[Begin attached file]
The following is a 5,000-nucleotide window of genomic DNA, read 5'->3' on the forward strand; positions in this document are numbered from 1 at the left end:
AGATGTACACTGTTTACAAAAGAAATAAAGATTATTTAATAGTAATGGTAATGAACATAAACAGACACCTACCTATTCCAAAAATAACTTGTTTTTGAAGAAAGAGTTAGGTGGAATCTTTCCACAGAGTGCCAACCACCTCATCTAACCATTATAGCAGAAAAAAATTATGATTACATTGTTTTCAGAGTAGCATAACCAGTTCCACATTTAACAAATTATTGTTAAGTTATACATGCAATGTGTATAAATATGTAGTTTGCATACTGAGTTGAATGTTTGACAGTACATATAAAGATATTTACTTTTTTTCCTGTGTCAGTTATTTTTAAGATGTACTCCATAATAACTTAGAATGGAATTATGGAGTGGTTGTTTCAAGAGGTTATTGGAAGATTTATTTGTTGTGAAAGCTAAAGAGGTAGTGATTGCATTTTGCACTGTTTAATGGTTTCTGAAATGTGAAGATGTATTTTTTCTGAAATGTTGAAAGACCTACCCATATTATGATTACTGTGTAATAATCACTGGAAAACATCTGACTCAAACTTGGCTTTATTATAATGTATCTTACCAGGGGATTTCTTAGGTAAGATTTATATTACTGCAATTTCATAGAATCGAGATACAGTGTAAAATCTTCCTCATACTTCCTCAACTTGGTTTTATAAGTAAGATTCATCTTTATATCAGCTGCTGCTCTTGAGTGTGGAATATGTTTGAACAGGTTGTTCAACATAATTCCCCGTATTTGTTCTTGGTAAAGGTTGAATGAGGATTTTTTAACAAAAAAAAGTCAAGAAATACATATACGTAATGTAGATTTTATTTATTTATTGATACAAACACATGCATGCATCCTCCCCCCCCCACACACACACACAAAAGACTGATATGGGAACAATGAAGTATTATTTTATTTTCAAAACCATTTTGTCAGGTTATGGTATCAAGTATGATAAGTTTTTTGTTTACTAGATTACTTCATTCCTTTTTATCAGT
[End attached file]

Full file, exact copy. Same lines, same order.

The following is a 5,000-nucleotide window of genomic DNA, read 5'->3' on the forward strand; positions in this document are numbered from 1 at the left end:
AGATGTACACTGTTTACAAAAGAAATAAAGATTATTTAATAGTAATGGTAATGAACATAAACAGACACCTACCTATTCCAAAAATAACTTGTTTTTGAAGAAAGAGTTAGGTGGAATCTTTCCACAGAGTGCCAACCACCTCATCTAACCATTATAGCAGAAAAAAATTATGATTACATTGTTTTCAGAGTAGCATAACCAGTTCCACATTTAACAAATTATTGTTAAGTTATACATGCAATGTGTATAAATATGTAGTTTGCATACTGAGTTGAATGTTTGACAGTACATATAAAGATATTTACTTTTTTTCCTGTGTCAGTTATTTTTAAGATGTACTCCATAATAACTTAGAATGGAATTATGGAGTGGTTGTTTCAAGAGGTTATTGGAAGATTTATTTGTTGTGAAAGCTAAAGAGGTAGTGATTGCATTTTGCACTGTTTAATGGTTTCTGAAATGTGAAGATGTATTTTTTCTGAAATGTTGAAAGACCTACCCATATTATGATTACTGTGTAATAATCACTGGAAAACATCTGACTCAAACTTGGCTTTATTATAATGTATCTTACCAGGGGATTTCTTAGGTAAGATTTATATTACTGCAATTTCATAGAATCGAGATACAGTGTAAAATCTTCCTCATACTTCCTCAACTTGGTTTTATAAGTAAGATTCATCTTTATATCAGCTGCTGCTCTTGAGTGTGGAATATGTTTGAACAGGTTGTTCAACATAATTCCCCGTATTTGTTCTTGGTAAAGGTTGAATGAGGATTTTTTAACAAAAAAAAGTCAAGAAATACATATACGTAATGTAGATTTTATTTATTTATTGATACAAACACATGCATGCATCCTCCCCCCCCCACACACACACACAAAAGACTGATATGGGAACAATGAAGTATTATTTTATTTTCAAAACCATTTTGTCAGGTTATGGTATCAAGTATGATAAGTTTTTTGTTTACTAGATTACTTCATTCCTTTTTATCAGT